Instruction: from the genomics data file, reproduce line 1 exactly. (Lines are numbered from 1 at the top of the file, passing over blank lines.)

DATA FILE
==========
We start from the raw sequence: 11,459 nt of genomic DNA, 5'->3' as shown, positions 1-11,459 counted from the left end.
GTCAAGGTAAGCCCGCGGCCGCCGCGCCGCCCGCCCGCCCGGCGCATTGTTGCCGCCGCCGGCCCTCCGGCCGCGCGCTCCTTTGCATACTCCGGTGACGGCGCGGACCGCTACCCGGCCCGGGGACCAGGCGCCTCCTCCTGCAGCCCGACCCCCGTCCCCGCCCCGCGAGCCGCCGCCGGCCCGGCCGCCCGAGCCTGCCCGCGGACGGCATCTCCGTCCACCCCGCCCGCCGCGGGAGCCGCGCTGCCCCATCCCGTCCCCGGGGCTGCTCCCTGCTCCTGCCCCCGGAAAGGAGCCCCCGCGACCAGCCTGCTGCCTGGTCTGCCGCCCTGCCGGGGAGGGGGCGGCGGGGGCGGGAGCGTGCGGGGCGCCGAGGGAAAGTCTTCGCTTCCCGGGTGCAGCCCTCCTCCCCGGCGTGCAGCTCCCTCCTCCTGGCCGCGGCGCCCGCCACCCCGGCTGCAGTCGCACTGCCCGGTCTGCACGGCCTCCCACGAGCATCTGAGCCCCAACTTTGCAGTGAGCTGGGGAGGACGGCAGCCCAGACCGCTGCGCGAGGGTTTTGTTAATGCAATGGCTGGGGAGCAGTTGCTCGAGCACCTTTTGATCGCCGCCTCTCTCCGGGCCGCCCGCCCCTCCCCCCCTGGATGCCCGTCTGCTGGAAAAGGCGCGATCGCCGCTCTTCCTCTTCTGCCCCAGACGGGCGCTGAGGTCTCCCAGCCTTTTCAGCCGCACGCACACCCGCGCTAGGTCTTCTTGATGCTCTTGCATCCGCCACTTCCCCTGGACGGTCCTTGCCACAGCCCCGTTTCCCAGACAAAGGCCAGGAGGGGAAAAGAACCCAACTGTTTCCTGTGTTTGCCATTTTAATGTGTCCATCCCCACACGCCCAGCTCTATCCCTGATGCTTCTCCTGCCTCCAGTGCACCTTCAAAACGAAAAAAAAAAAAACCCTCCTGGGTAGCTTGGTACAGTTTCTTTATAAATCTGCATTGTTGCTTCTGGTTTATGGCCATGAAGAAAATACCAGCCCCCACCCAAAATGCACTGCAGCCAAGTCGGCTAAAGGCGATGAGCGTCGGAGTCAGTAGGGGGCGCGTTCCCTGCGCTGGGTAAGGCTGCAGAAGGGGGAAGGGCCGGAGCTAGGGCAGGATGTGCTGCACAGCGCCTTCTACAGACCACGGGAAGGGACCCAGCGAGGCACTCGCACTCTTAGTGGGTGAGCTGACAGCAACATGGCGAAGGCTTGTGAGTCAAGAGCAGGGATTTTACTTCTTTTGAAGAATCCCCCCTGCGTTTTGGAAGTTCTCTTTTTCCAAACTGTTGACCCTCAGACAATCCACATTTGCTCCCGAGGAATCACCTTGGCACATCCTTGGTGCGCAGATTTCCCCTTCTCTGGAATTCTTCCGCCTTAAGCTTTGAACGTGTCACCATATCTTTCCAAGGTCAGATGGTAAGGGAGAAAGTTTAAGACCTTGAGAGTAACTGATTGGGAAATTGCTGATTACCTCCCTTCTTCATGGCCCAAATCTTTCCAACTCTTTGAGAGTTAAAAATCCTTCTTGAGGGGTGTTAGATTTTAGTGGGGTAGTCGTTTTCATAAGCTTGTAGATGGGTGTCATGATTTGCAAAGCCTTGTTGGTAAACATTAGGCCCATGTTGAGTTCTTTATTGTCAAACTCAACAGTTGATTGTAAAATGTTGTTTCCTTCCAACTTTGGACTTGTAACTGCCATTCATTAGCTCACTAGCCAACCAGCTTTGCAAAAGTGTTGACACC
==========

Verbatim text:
We start from the raw sequence: 11,459 nt of genomic DNA, 5'->3' as shown, positions 1-11,459 counted from the left end.